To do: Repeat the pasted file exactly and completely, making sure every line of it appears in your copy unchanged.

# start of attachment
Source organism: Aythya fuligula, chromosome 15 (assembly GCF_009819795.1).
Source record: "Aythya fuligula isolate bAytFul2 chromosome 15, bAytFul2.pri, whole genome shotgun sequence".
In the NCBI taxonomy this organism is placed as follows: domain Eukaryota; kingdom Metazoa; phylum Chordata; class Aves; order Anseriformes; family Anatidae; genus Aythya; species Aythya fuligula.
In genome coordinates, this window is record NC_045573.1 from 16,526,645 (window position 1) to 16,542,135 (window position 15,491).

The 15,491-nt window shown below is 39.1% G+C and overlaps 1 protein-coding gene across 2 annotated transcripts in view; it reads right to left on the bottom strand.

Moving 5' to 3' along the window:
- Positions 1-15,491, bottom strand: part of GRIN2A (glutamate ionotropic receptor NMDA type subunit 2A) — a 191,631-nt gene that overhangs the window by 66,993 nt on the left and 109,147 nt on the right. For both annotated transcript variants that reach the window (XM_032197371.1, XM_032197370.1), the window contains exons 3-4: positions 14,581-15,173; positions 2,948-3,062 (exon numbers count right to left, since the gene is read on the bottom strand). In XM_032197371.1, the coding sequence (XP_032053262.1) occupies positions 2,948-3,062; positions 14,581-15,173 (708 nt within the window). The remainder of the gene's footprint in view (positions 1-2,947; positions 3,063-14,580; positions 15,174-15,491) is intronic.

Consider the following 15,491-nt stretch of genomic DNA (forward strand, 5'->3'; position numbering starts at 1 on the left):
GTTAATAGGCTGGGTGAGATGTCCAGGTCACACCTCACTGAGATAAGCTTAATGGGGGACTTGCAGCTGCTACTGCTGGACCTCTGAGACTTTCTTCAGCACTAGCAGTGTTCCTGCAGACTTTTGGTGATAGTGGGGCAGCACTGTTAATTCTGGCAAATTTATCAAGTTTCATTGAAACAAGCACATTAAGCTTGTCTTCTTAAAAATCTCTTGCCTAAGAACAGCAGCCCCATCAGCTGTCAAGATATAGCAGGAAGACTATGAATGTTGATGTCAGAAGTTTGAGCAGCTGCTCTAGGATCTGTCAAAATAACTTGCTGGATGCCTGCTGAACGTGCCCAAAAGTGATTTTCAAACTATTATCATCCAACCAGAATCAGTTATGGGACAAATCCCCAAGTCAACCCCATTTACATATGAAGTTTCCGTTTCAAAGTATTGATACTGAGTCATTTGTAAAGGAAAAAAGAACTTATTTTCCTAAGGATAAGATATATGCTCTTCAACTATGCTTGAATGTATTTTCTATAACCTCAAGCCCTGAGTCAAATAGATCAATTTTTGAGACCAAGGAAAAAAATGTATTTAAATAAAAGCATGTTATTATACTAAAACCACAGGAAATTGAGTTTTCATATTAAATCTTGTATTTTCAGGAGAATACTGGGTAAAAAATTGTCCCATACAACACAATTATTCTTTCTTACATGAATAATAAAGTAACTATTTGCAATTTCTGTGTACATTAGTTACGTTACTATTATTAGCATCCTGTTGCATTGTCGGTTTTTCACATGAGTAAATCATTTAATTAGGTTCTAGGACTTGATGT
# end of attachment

Source organism: Aythya fuligula, chromosome 15 (assembly GCF_009819795.1).
Source record: "Aythya fuligula isolate bAytFul2 chromosome 15, bAytFul2.pri, whole genome shotgun sequence".
In the NCBI taxonomy this organism is placed as follows: domain Eukaryota; kingdom Metazoa; phylum Chordata; class Aves; order Anseriformes; family Anatidae; genus Aythya; species Aythya fuligula.
In genome coordinates, this window is record NC_045573.1 from 16,526,645 (window position 1) to 16,542,135 (window position 15,491).

The 15,491-nt window shown below is 39.1% G+C and overlaps 1 protein-coding gene across 2 annotated transcripts in view; it reads right to left on the bottom strand.

Moving 5' to 3' along the window:
- Positions 1-15,491, bottom strand: part of GRIN2A (glutamate ionotropic receptor NMDA type subunit 2A) — a 191,631-nt gene that overhangs the window by 66,993 nt on the left and 109,147 nt on the right. For both annotated transcript variants that reach the window (XM_032197371.1, XM_032197370.1), the window contains exons 3-4: positions 14,581-15,173; positions 2,948-3,062 (exon numbers count right to left, since the gene is read on the bottom strand). In XM_032197371.1, the coding sequence (XP_032053262.1) occupies positions 2,948-3,062; positions 14,581-15,173 (708 nt within the window). The remainder of the gene's footprint in view (positions 1-2,947; positions 3,063-14,580; positions 15,174-15,491) is intronic.

Consider the following 15,491-nt stretch of genomic DNA (forward strand, 5'->3'; position numbering starts at 1 on the left):
GTTAATAGGCTGGGTGAGATGTCCAGGTCACACCTCACTGAGATAAGCTTAATGGGGGACTTGCAGCTGCTACTGCTGGACCTCTGAGACTTTCTTCAGCACTAGCAGTGTTCCTGCAGACTTTTGGTGATAGTGGGGCAGCACTGTTAATTCTGGCAAATTTATCAAGTTTCATTGAAACAAGCACATTAAGCTTGTCTTCTTAAAAATCTCTTGCCTAAGAACAGCAGCCCCATCAGCTGTCAAGATATAGCAGGAAGACTATGAATGTTGATGTCAGAAGTTTGAGCAGCTGCTCTAGGATCTGTCAAAATAACTTGCTGGATGCCTGCTGAACGTGCCCAAAAGTGATTTTCAAACTATTATCATCCAACCAGAATCAGTTATGGGACAAATCCCCAAGTCAACCCCATTTACATATGAAGTTTCCGTTTCAAAGTATTGATACTGAGTCATTTGTAAAGGAAAAAAGAACTTATTTTCCTAAGGATAAGATATATGCTCTTCAACTATGCTTGAATGTATTTTCTATAACCTCAAGCCCTGAGTCAAATAGATCAATTTTTGAGACCAAGGAAAAAAATGTATTTAAATAAAAGCATGTTATTATACTAAAACCACAGGAAATTGAGTTTTCATATTAAATCTTGTATTTTCAGGAGAATACTGGGTAAAAAATTGTCCCATACAACACAATTATTCTTTCTTACATGAATAATAAAGTAACTATTTGCAATTTCTGTGTACATTAGTTACGTTACTATTATTAGCATCCTGTTGCATTGTCGGTTTTTCACATGAGTAAATCATTTAATTAGGTTCTAGGACTTGATGT